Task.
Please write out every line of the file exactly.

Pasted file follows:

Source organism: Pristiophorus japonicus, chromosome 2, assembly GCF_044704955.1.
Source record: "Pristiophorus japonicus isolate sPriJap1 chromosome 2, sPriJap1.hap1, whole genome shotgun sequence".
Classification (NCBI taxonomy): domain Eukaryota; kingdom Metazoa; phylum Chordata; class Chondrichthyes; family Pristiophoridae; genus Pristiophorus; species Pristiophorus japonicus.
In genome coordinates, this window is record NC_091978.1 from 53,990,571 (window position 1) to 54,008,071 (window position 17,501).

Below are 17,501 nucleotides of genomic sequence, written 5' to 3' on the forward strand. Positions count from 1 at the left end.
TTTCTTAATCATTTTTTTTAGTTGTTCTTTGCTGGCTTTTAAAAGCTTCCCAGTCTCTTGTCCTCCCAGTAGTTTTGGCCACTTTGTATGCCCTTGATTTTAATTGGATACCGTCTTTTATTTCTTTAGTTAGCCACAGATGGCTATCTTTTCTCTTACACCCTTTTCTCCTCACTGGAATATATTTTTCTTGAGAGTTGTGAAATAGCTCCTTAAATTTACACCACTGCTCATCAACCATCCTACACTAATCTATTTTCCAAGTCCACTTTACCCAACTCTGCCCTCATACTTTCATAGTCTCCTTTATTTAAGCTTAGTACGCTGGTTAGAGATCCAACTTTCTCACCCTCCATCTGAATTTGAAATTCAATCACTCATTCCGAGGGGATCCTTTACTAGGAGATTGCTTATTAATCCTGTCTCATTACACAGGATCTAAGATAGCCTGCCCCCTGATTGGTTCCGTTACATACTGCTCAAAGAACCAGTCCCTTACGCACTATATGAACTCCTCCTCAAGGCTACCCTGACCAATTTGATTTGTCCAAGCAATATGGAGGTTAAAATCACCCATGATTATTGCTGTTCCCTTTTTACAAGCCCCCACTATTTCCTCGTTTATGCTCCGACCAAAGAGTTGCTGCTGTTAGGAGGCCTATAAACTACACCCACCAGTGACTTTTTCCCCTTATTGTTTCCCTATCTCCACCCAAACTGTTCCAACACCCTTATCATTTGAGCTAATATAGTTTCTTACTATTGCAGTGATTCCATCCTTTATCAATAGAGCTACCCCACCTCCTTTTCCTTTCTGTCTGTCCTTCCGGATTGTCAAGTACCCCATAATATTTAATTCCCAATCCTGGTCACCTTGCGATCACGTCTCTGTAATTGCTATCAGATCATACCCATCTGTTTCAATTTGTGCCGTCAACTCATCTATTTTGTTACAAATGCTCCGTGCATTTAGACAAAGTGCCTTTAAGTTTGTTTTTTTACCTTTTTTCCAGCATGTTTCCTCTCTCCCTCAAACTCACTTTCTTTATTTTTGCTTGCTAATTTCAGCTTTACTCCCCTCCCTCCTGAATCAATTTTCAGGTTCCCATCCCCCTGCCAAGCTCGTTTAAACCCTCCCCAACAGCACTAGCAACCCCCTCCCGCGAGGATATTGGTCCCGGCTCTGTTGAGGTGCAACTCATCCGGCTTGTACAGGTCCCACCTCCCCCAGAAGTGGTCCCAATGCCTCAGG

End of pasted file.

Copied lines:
Source organism: Pristiophorus japonicus, chromosome 2, assembly GCF_044704955.1.
Source record: "Pristiophorus japonicus isolate sPriJap1 chromosome 2, sPriJap1.hap1, whole genome shotgun sequence".
Classification (NCBI taxonomy): domain Eukaryota; kingdom Metazoa; phylum Chordata; class Chondrichthyes; family Pristiophoridae; genus Pristiophorus; species Pristiophorus japonicus.
In genome coordinates, this window is record NC_091978.1 from 53,990,571 (window position 1) to 54,008,071 (window position 17,501).

Below are 17,501 nucleotides of genomic sequence, written 5' to 3' on the forward strand. Positions count from 1 at the left end.
TTTCTTAATCATTTTTTTTAGTTGTTCTTTGCTGGCTTTTAAAAGCTTCCCAGTCTCTTGTCCTCCCAGTAGTTTTGGCCACTTTGTATGCCCTTGATTTTAATTGGATACCGTCTTTTATTTCTTTAGTTAGCCACAGATGGCTATCTTTTCTCTTACACCCTTTTCTCCTCACTGGAATATATTTTTCTTGAGAGTTGTGAAATAGCTCCTTAAATTTACACCACTGCTCATCAACCATCCTACACTAATCTATTTTCCAAGTCCACTTTACCCAACTCTGCCCTCATACTTTCATAGTCTCCTTTATTTAAGCTTAGTACGCTGGTTAGAGATCCAACTTTCTCACCCTCCATCTGAATTTGAAATTCAATCACTCATTCCGAGGGGATCCTTTACTAGGAGATTGCTTATTAATCCTGTCTCATTACACAGGATCTAAGATAGCCTGCCCCCTGATTGGTTCCGTTACATACTGCTCAAAGAACCAGTCCCTTACGCACTATATGAACTCCTCCTCAAGGCTACCCTGACCAATTTGATTTGTCCAAGCAATATGGAGGTTAAAATCACCCATGATTATTGCTGTTCCCTTTTTACAAGCCCCCACTATTTCCTCGTTTATGCTCCGACCAAAGAGTTGCTGCTGTTAGGAGGCCTATAAACTACACCCACCAGTGACTTTTTCCCCTTATTGTTTCCCTATCTCCACCCAAACTGTTCCAACACCCTTATCATTTGAGCTAATATAGTTTCTTACTATTGCAGTGATTCCATCCTTTATCAATAGAGCTACCCCACCTCCTTTTCCTTTCTGTCTGTCCTTCCGGATTGTCAAGTACCCCATAATATTTAATTCCCAATCCTGGTCACCTTGCGATCACGTCTCTGTAATTGCTATCAGATCATACCCATCTGTTTCAATTTGTGCCGTCAACTCATCTATTTTGTTACAAATGCTCCGTGCATTTAGACAAAGTGCCTTTAAGTTTGTTTTTTTACCTTTTTTCCAGCATGTTTCCTCTCTCCCTCAAACTCACTTTCTTTATTTTTGCTTGCTAATTTCAGCTTTACTCCCCTCCCTCCTGAATCAATTTTCAGGTTCCCATCCCCCTGCCAAGCTCGTTTAAACCCTCCCCAACAGCACTAGCAACCCCCTCCCGCGAGGATATTGGTCCCGGCTCTGTTGAGGTGCAACTCATCCGGCTTGTACAGGTCCCACCTCCCCCAGAAGTGGTCCCAATGCCTCAGG